For some people, a 12.9″ screen is the main draw of Apple’s first iPad Pro. For others, size was the main barrier to entry — despite a top-quality range of first-party accessories and the sheer power of a lightweight laptop under the hood.
Now that the iPad Pro is available in the same 9.7″ form factor as the iPad Air 2, choosing between Apple’s tablets doesn’t just come down to screen size. I’ve spent a few weeks working with the new 9.7″ iPad Pro to find out whether or not it’s time to upgrade.
At the end of this review, we’re giving our review unit away to one lucky winner!
Three Inches Matter
Unlike the larger model, the new iPad Pro feels just like a regular iPad. In fact, it feels positively ordinary. This isn’t a bad thing, and as a result it feels far more like a couch companion than the 12.9″ model. It’s nowhere near as unwieldy, and it doesn’t feel comically big when used anywhere other than a solid surface or your lap. This is down to the fact that the 9.7″ model matches the iPad Air 2 exactly in terms of dimensions and weight.
One of the first things you’ll notice is the brand new display, which Apple says includes a 25% wider color gamut and automatically adjusts white balance based on your surrounding. The so-called True Tone Display is easily the best screen we’ve seen from an Apple tablet yet. Images look more vivid than ever and balancing whites based on your surroundings is a subtle but ultimately welcome trick, particularly if you spend a lot of time writing on a white background.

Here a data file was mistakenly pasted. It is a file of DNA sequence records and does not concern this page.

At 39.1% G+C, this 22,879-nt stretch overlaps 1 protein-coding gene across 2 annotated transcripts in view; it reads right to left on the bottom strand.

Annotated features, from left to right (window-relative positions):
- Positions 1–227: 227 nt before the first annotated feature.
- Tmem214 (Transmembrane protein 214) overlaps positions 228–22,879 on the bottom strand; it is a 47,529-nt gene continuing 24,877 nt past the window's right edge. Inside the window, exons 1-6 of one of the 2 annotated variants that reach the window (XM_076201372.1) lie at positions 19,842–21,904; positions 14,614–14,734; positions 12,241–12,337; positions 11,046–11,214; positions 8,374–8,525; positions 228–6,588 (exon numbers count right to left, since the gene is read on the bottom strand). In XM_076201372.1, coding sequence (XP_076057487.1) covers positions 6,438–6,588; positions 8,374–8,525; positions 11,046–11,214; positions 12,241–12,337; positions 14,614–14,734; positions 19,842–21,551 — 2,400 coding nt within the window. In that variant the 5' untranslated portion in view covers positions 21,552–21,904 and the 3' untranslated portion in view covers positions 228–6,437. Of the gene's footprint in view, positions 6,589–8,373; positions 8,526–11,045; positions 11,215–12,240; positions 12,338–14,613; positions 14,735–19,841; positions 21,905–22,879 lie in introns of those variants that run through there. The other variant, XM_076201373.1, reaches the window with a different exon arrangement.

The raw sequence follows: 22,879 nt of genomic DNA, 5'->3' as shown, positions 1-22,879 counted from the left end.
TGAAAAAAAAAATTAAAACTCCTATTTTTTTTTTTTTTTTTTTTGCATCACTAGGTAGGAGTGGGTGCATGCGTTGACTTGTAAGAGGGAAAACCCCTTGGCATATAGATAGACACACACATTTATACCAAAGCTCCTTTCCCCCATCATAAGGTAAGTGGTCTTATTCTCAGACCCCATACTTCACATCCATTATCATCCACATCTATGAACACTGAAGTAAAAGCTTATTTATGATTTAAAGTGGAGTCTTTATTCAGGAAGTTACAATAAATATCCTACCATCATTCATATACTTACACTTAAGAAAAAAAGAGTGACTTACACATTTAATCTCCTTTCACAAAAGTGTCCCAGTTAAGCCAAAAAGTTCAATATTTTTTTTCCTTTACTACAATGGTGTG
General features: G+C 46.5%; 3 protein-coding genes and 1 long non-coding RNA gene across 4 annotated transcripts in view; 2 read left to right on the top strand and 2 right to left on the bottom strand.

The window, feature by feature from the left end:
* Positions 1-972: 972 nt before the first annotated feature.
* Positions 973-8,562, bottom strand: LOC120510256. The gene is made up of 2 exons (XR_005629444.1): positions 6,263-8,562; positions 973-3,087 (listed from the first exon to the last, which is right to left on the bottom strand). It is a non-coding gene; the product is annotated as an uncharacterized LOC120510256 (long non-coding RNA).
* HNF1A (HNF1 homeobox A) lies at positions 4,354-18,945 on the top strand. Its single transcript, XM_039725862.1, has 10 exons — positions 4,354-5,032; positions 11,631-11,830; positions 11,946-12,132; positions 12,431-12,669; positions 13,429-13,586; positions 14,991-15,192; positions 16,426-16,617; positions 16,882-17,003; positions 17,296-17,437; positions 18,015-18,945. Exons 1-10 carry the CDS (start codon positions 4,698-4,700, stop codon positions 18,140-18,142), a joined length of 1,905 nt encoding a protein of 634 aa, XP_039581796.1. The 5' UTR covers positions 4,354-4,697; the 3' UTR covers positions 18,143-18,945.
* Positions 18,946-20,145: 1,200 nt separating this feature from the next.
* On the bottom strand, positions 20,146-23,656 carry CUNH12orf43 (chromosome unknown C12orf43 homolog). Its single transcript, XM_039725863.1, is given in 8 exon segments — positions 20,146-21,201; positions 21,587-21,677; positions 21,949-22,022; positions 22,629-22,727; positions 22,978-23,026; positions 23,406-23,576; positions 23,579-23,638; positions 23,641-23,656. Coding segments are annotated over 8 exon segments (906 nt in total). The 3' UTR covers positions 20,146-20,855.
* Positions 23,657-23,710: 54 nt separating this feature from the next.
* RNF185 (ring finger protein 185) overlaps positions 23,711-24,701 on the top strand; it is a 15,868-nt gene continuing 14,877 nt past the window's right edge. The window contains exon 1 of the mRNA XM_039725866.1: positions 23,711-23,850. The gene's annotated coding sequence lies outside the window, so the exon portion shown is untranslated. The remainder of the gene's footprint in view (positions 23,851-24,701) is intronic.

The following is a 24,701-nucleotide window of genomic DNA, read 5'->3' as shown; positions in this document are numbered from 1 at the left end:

Inside, things are pretty much identical to the larger model. There’s an A9X chip which delivers the goods as expected, though it’s clocked slightly slower than the larger 12.9″ model. In reality you won’t notice it, but one thing you might notice (in time) is the fact that the 9.7″ variant only has 2GB of RAM.
Compared to the 4GB found in the 12.9″ model, this is disappointing. Half the amount of RAM means apps and tabs are more likely to fall out of memory, though the hardware handles current demands surprisingly well. Try as I might, I couldn’t force an app refresh when juggling three tabs and six apps. I get the feeling as iOS and its apps become more demanding, the lack of RAM will begin to show though.
Just like the larger model, the 9.7″ Pro is rated at 10 hours battery life — a number it easily achieves. The tablet puts my MacBook Pro to shame — I’ll get maybe five or six hours of writing, email and web browsing done before my laptop gets critically low, but I’ll still have half a tank left after finishing for the day when I use the iPad Pro. Standby time is excellent too, at one point I left the tablet at 95% in my bag for five days and came back to 77% battery, despite being connected to Wi-Fi and receiving notifications for Mail and other apps.
That’s not to say that either iPad Pro is capable of replacing your laptop in its entirety, and the impressive battery life is ultimately down to the restrictive nature of iOS. This is the upshot of using an optimized mobile operating system for getting work done.
Not Just a Smaller iPad